Peri Jacobson, CNM, WHNP, was enrolled in her final semester at Columbia University, completing a CNM/WHNP dual certification at the time the article was written.
Management of the Second Stage of Labor in Women with Epidural Analgesia
Article first published online: 24 DEC 2010
2008 American College of Nurse Midwives
Journal of Midwifery & Womens Health
Volume 53, Issue 1, pages 82–85, January-February 2008
How to Cite
Jacobson, P. and Turner, L. (2008), Management of the Second Stage of Labor in Women with Epidural Analgesia. Journal of Midwifery & Womens Health, 53: 82–85. doi: 10.1016/j.jmwh.2006.08.013
- Issue published online: 24 DEC 2010
- Article first published online: 24 DEC 2010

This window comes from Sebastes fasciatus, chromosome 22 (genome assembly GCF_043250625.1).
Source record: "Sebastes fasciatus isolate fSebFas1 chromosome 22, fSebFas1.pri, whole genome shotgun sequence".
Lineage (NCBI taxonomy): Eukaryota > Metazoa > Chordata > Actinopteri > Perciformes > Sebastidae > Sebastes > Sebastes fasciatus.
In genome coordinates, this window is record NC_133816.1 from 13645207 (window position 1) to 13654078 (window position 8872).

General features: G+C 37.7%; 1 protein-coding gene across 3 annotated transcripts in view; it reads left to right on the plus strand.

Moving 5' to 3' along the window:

M.P., a healthy 21-year-old gravida 1 para 0 at 39 2/7 weeks' gestation, was admitted to the hospital while in labor. Her history and prenatal course were uncomplicated. Contractions had begun 9 hours earlier. The vaginal exam upon admission was 4/80/-1 with membranes intact. She was contracting every 4 minutes. Two hours later, she was re-examined and her cervix was unchanged. Her contractions were now occurring every 4 to 6 minutes. Her membranes were artificially ruptured in an attempt to augment her labor. An hour later, her contractions had not increased in frequency or duration, so the consulting midwife recommended oxytocin augmentation. M.P. also requested and received epidural analgesia at this time. Seven hours later, after 20 hours of labor, she was fully dilated and the head was at 0 station. Her epidural was discontinued, and 30 minutes later, coached pushing began because she had no spontaneous urge to push. She was instructed to use a closed glottis technique, in several positions, including semi-Fowler's, lateral, and on her hands and knees. Her pain had returned, and despite encouragement to push with her contractions, she clung to the bed's siderails and cried out through several of her contractions. She was becoming exhausted, and her pushing efforts became increasingly ineffective. Finally, 2 hours and 30 minutes later, she spontaneously birthed a healthy baby boy weighing 3020 g, with 9/9 Apgars. Inspection revealed a second degree tear, which was repaired under local anesthetic. Breastfeeding was not initiated in the immediate postpartum period at M.P.‘s request because of self-reported exhaustion. When she was seen on her first day postpartum, she expressed concern about the return of severe pain during pushing and was angered that the epidural had been discontinued without her understanding or consent. She stated that she was “still exhausted” from labor and “just wanted to sleep,” so had not attempted breastfeeding. She declined rooming-in the previous night, and at the time of the visit, the baby remained in the nursery. Later that day, following discussion with her husband, she requested to speak to a patient advocate regarding the discontinuation of her pain medicine.